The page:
On August 11, TUED convened its latest Global Forum, to take up the question: "COP26: What Do Unions Want?"
The Forum saw contributions from COP26 host national center, the Scottish Trades Union Congress (STUC), the UK Trades Union Congress (TUC), the International Transport Workers Federation (ITF), Trade Union Confederation of the Americas(TUCA), the UK’s Public and Commercial Services Union (PCS), and Public Services International (PSI).
Nearly 150 participants joined the call, from 69 unions in 40 countries around the world.
The forum opened with remarks from Roz Foyer, General Secretary of the STUC. As the national trade union center for Scotland, with 40 affiliated unions as of 2020, the STUC represents over 540,000 trade unionists. Based in Glasgow, STUC will play host to trade unionists from around the world at COP26, in partnership with the UK’s TUC. (The recording of Foyer’s full contribution is available here.)
Foyer began by highlighting the STUC’s domestic campaigning priorities in Scotland in preparation for COP26, noting that these “chime in very closely with the TUED approach”:
We are first and foremost striving at the moment to build a genuine people’s recovery from the pandemic, and that people’s recovery that we are calling for is about calling for systematic changes to how our economy is organized, and really shifting the narrative around “private = good, public = bad.” And we’re also wanting to see our economy being rebuilt on a just transition. Everyone talks about a ‘just transition’ for workers, but we don’t believe that that just transition is being carried out by governments at this time. So we want to see a people’s recovery from the pandemic and a people’s transition to net zero.
The Covid crisis and the climate crisis have both brought into sharp focus the fact that the private sector and big business have proven themselves as being totally unable to meet the economic and social challenges that economies across the world now face. I think the writing was already on the wall when ordinary people through their governments were forced to bail out the banks during the financial crisis of 2010. And the latest incarnation of this are the various government rescue plans that we’ve seen across the world during covid, which, however necessary to save jobs in the short term, have really been largely focused on bailing out the bosses and the private sector.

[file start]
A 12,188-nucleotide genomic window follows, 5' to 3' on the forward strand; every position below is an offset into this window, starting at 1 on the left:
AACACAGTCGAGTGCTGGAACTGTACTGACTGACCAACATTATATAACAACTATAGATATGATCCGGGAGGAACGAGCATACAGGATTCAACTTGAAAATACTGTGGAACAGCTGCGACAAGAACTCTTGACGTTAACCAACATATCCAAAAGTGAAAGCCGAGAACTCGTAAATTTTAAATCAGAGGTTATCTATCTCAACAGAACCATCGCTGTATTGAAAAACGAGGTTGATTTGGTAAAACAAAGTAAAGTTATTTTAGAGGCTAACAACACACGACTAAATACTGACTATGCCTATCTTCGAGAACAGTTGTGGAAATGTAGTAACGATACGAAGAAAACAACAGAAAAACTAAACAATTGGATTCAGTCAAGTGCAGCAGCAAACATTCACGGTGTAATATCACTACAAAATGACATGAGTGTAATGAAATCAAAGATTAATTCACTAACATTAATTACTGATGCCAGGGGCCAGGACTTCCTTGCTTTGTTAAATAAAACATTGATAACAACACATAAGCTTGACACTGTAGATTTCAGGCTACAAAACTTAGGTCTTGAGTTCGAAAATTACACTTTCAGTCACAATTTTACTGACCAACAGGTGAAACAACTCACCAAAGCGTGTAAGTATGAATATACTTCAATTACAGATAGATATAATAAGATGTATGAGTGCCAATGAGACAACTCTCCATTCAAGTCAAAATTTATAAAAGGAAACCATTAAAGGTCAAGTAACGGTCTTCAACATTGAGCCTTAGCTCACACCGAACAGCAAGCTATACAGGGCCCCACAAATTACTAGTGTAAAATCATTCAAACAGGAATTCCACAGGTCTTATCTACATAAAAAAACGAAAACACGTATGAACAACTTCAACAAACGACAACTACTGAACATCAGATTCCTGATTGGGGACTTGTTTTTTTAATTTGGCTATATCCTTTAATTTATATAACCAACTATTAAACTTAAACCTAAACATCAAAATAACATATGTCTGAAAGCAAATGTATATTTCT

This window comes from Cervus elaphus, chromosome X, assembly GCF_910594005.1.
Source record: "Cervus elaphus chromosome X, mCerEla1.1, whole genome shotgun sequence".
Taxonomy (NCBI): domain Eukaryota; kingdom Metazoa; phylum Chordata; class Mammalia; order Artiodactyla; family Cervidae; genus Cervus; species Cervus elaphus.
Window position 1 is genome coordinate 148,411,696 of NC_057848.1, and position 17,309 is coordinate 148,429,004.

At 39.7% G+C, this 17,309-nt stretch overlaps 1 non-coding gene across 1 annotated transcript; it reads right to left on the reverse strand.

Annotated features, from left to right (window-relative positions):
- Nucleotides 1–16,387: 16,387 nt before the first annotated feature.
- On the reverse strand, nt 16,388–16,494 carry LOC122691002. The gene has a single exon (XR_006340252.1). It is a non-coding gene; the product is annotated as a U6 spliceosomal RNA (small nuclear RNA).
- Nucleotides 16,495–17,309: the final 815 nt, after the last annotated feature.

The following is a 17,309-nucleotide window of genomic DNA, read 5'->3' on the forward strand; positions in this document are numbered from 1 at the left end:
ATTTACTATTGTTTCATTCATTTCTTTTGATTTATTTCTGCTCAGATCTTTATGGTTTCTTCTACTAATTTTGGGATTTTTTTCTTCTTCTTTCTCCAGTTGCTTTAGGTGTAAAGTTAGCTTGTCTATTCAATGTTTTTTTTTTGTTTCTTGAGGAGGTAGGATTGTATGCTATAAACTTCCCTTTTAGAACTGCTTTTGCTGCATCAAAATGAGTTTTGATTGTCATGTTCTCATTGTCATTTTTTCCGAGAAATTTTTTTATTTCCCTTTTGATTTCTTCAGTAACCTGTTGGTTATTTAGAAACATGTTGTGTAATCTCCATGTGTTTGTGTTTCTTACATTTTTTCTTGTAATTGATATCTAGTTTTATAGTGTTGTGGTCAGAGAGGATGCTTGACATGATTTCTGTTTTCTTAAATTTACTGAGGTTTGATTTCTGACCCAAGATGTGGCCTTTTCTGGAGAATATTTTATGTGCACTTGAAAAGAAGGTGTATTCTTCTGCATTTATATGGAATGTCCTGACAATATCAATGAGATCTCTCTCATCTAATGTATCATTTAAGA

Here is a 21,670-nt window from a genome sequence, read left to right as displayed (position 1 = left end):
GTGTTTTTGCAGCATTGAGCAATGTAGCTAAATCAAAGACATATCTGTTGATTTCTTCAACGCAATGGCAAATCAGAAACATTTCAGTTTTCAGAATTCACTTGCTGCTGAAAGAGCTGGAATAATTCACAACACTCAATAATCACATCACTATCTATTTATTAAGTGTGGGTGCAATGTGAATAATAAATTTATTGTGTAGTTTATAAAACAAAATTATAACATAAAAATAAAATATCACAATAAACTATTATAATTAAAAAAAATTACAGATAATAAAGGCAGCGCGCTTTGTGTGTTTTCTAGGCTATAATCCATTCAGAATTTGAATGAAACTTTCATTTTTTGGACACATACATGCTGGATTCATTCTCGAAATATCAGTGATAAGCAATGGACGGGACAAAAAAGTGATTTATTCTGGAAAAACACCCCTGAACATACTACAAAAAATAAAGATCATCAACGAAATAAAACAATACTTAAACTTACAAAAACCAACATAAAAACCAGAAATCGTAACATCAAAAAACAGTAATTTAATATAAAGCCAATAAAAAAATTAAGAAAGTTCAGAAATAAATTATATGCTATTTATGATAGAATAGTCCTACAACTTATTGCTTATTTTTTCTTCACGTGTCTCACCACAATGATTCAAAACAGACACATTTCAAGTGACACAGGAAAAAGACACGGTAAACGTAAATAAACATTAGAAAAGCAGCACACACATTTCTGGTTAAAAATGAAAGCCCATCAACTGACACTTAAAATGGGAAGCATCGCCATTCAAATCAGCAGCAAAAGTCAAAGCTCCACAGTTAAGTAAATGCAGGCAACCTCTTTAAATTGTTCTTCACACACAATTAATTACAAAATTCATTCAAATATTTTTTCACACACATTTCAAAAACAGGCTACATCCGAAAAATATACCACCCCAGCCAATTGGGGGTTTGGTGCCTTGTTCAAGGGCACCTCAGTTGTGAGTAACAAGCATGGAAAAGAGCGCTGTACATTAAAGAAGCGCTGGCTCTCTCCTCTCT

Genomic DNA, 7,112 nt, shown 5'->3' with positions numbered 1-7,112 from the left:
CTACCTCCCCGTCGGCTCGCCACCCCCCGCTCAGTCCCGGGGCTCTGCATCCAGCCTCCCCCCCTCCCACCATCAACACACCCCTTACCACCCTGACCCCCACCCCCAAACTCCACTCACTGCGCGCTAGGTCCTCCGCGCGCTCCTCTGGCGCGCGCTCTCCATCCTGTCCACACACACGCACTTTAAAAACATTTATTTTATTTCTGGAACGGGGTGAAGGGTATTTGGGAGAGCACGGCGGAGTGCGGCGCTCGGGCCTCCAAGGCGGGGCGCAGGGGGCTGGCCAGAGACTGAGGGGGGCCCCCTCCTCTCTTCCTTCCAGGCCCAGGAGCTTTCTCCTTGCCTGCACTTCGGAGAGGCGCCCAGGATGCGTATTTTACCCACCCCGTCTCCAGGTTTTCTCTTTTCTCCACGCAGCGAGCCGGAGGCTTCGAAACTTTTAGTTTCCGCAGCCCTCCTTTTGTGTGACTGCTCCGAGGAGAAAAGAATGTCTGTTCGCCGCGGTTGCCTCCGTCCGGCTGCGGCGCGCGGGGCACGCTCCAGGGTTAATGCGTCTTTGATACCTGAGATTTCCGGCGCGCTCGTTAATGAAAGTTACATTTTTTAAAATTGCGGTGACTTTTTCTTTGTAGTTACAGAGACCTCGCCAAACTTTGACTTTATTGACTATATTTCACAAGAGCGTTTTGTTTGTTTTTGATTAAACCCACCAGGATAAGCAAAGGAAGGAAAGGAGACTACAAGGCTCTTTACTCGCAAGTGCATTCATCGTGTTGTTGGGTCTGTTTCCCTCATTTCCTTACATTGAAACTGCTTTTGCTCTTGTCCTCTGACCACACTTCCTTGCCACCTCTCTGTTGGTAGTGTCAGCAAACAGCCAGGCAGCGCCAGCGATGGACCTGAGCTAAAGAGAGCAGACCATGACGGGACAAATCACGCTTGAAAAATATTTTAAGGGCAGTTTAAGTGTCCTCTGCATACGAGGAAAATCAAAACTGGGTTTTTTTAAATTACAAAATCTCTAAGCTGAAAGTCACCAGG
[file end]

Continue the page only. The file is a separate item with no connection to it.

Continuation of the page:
So as we look forward to the vital need to decarbonize and achieve net zero through a Just Transition, it’s quite unthinkable that this could be achieved without massive government intervention, and without the efficiency and accountability that can only be delivered by direct, public sector delivery.
Turning to preparations for COP26, Foyer emphasized that the STUC’s approach is to use COP26 as a campaigning and leveraging opportunity, and as a means to build awareness and working class power, and make demands to government which are rooted in the real material needs of working people in Scotland. Towards that end, STUC has identified three campaign priorities which they will focus on in the months leading up to COP26.
First, the STUC is calling for good quality jobs in renewables for Scottish workers:
We need to see real, good quality jobs in renewables. Scotland has no shortage of renewable energy. We have wind and wave power. We have a good transition on paper towards renewable energy. But our low-carbon and renewable energy economy is dominated by private and overseas interests. Apart from one single demonstration turbine off the coast of Scotland, all of Scotland’s offshore wind is controlled by private corporations or overseas governments at this time. And these companies are all too willing to offshore jobs and ship content — in terms of the hardware required for renewable energy projects — from the other side of the world. For us, this makes no sense from a social and an environmental justice perspective. It’s led to what’s called over here in Scotland the ‘Battle for BiFab,’ to bring work into our fabrication yards here in Scotland.